I wondered, as I wrote the April 19 post about two young Canadian women who are bicycling the ancient Silk Road between Europe and China, about the dangers they might face as they pass through some very remote, sometimes turbulent, territory.
On Tuesday, reported the French news agency Agence France-Presse, a video of the captive cyclists, pleading for their release, was uploaded to YouTube. AFP said that a Lebanese website, Lebanon Files, received a tip on Wednesday about the video, uploaded by a user identified only as “thekidnaper2011.”
The video, which has since been taken down, runs for one minute and 47 seconds and shows each of seven men begging for help in English. The men, wearing cycling attire, appeared disheveled, tired and frightened but unharmed.
“We are turning to you, prime minister of Lebanon Saad al-Hariri, the King of Saudi Arabia King Abdullah, the King of Jordan King Abdullah, the President of France Mr. Sarkozy, please do anything to help us to get back home,” said one of the seven quoted by AFP.
“Please give what (the kidnappers) have asked … please make everything to get us back home to our families as soon as possible.”
“This is a really difficult situation,” said another. “Please do anything, do everything, what it takes to get us home.”
“Help us” and “Please help us,” said others.
AFP said YouTube removed the video hours after news of the posting broke, saying that “its content violated YouTube’s terms of service.”
The news agency Aljazeera quoted Lebanese security forces as saying that “masked gunmen in a black Mercedes and two white vans with no licence plates kidnapped the foreigners on a road between Zahle, a mostly Christian town, and Kfar Zabed, a mixed Sunni-Christian town.”
An unidentified official told AFP: “The vehicles headed toward the eastern Bekaa village of Kfar Zabed near where there is a post for the Popular Front for the Liberation of Palestine-General Command (PFLP-GC).”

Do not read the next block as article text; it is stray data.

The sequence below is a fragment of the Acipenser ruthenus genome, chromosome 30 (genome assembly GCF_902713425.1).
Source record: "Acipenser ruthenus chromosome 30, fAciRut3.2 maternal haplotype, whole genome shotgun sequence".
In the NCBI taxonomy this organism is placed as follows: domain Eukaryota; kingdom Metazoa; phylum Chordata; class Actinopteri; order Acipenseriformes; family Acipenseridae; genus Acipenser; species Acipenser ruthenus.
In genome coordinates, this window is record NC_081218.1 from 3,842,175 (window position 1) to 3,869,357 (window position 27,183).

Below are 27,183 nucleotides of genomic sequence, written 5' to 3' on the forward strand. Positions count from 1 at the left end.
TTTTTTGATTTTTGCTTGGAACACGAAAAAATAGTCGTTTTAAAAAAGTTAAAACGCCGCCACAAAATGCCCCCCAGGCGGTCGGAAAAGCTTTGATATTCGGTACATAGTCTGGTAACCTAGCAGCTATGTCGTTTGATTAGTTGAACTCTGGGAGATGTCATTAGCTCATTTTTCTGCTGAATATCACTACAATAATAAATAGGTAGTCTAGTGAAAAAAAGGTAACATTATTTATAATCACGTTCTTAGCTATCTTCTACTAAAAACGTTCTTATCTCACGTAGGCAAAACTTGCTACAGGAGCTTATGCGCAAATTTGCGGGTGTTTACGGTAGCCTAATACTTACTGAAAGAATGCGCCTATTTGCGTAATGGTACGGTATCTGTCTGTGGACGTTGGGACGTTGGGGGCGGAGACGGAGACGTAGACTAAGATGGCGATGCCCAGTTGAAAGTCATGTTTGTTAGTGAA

Local television quoted a PFLP-GC official as saying that the Palestinian group had nothing to do with the abduction of the Estonians.
CNN Correspondent Arwa Damon described the border region where the men were abducted as “very porous” and said that it is a “very difficult” place for even “Lebanese authorities to navigate.”
On Wednesday, Estonia’s foreign ministry confirmed that the seven men seen in the video were indeed the tourists from the Baltic state.
Estonian Foreign Minister Urmas Paet said in a statement Wednesday: “It appears from the video that all seven abducted Estonian citizens are alive and well. However, it is not known when the clip was recorded. The message did not include the conditions of the victims’ release, any demands, or information on who is behind the abduction.”
Speaking to reporters in Tallinn, Estonian President Toomas Hendrik Ilves said: “No requests have been presented to Estonian authorities in regard of the kidnapping.”
A previously unheard of group, Haraket Al-Nahda Wal-Islah (Movement for Renewal and Reform), claimed in an e-mail to the website Lebanon Files that it was responsible for the kidnapping and demanded an unspecified ransom to free the Estonians. But the e-mail had not be authenticated by security officials.